Internet Privacy: How Much Data Does the Net Hold on You?
Concerns about the legal protection of personal privacy and information have been part of the American cultural landscape since the late nineteenth century. In the December 1890 issue of the Harvard Law Review, future Supreme Court Justice Louis Brandeis (along with Samuel Warren) made an elegant argument establishing privacy as “the right to be let alone.”
Yet in today’s hyper-connected world, where it sometimes seems every thought or experience we have must uploaded to a blog or set adrift on the social media stream as a tweet or a post, it’s become increasingly difficult to let ourselves be alone. Of course, it’s not just photos of our artfully-arranged lunches or funny quips we’re uploading. Every check-in, every new social media registration, every transaction we make sends data into the ether that used to be accessible only by a chosen few.
And the information explosion has become big business. In a world where sites ranging from Facebook to Amazon offer the ability to store a person’s private details, preferences, and financial information, access to that information has become a commodity in its own right.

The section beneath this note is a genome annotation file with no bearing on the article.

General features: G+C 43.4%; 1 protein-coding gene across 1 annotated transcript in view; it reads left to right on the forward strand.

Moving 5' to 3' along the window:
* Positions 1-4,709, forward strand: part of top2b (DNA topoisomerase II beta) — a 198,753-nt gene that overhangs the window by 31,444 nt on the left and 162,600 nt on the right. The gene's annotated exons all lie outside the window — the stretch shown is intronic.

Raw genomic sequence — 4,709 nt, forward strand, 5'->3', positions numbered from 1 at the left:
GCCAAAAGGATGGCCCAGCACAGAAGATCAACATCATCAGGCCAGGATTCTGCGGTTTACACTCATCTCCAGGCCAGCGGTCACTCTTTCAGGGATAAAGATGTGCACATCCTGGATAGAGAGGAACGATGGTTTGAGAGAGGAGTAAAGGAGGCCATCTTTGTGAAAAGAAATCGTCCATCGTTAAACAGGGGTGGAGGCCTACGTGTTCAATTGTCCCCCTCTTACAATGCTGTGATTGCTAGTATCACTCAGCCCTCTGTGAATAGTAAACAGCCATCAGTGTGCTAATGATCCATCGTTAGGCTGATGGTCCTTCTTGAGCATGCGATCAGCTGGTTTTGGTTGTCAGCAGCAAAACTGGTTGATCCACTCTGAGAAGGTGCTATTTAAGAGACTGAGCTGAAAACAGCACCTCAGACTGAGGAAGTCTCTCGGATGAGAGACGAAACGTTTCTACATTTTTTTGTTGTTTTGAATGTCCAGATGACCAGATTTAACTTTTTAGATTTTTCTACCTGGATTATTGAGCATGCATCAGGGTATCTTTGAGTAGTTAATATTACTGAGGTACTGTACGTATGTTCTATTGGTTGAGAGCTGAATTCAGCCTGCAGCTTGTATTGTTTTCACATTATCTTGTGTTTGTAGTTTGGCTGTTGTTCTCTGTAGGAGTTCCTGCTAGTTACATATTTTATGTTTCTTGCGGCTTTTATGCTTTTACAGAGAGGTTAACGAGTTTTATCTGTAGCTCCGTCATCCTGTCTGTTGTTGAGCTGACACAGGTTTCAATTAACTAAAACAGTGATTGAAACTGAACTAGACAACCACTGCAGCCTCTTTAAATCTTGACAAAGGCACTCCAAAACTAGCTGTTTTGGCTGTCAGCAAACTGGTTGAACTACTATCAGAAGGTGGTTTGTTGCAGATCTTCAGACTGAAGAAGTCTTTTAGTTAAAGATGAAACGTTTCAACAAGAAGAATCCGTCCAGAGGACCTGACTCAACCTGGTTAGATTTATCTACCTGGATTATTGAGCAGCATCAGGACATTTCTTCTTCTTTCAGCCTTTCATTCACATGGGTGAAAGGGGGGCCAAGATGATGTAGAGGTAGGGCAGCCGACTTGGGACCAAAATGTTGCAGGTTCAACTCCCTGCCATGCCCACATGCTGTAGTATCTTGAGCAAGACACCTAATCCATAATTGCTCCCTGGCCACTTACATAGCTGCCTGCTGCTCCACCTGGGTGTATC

Marketers used to conduct expensive focus groups, polls and canvassing to gather information on their target demographics. Now they can simply purchase information freely provided to Facebook (which has become the largest database of personal information ever collected) by the same people they’re trying to attract as customers.
While personal financial information remains off the table to third parties (for now), a typical user’s Facebook activity remains a treasure trove of tantalizing information. Where are they shopping? What are they liking? What sites are they researching, building, or buying? What brands, entertainment, and news sites are they using and sharing with their own network of friends and family?
Given that the site has nearly a billion users and collects over 500 terabytes (TB) of data each day, discovering the personal preferences, activities and (more ominously) real-world location information is as simple as firing up one’s browser for a quick search.
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